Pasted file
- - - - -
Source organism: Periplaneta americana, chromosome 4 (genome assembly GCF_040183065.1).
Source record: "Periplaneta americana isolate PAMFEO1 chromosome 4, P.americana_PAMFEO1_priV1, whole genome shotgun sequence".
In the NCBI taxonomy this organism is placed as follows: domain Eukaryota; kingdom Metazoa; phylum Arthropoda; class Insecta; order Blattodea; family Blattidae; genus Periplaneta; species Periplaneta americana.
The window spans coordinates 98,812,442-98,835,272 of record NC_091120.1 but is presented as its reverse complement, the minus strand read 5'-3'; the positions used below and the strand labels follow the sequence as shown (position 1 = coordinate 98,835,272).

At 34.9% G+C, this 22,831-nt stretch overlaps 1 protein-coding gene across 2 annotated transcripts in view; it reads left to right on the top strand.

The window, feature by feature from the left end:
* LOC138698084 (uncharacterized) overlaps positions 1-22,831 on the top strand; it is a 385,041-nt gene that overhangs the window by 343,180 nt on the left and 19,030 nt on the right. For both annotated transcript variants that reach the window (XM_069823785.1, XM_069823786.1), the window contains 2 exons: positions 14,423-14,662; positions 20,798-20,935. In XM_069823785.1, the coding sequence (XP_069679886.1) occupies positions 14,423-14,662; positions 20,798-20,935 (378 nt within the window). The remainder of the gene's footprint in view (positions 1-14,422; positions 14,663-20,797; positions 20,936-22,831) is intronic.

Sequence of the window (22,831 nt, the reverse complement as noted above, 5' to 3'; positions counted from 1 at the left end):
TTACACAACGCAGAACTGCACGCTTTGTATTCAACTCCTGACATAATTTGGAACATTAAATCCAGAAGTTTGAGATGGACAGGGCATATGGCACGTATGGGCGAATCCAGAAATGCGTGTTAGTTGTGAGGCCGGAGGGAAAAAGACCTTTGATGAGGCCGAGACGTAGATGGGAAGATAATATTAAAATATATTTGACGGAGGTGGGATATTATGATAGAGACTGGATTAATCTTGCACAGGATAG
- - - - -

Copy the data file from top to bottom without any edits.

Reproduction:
Source organism: Periplaneta americana, chromosome 4 (genome assembly GCF_040183065.1).
Source record: "Periplaneta americana isolate PAMFEO1 chromosome 4, P.americana_PAMFEO1_priV1, whole genome shotgun sequence".
In the NCBI taxonomy this organism is placed as follows: domain Eukaryota; kingdom Metazoa; phylum Arthropoda; class Insecta; order Blattodea; family Blattidae; genus Periplaneta; species Periplaneta americana.
The window spans coordinates 98,812,442-98,835,272 of record NC_091120.1 but is presented as its reverse complement, the minus strand read 5'-3'; the positions used below and the strand labels follow the sequence as shown (position 1 = coordinate 98,835,272).

At 34.9% G+C, this 22,831-nt stretch overlaps 1 protein-coding gene across 2 annotated transcripts in view; it reads left to right on the top strand.

The window, feature by feature from the left end:
* LOC138698084 (uncharacterized) overlaps positions 1-22,831 on the top strand; it is a 385,041-nt gene that overhangs the window by 343,180 nt on the left and 19,030 nt on the right. For both annotated transcript variants that reach the window (XM_069823785.1, XM_069823786.1), the window contains 2 exons: positions 14,423-14,662; positions 20,798-20,935. In XM_069823785.1, the coding sequence (XP_069679886.1) occupies positions 14,423-14,662; positions 20,798-20,935 (378 nt within the window). The remainder of the gene's footprint in view (positions 1-14,422; positions 14,663-20,797; positions 20,936-22,831) is intronic.

Sequence of the window (22,831 nt, the reverse complement as noted above, 5' to 3'; positions counted from 1 at the left end):
TTACACAACGCAGAACTGCACGCTTTGTATTCAACTCCTGACATAATTTGGAACATTAAATCCAGAAGTTTGAGATGGACAGGGCATATGGCACGTATGGGCGAATCCAGAAATGCGTGTTAGTTGTGAGGCCGGAGGGAAAAAGACCTTTGATGAGGCCGAGACGTAGATGGGAAGATAATATTAAAATATATTTGACGGAGGTGGGATATTATGATAGAGACTGGATTAATCTTGCACAGGATAG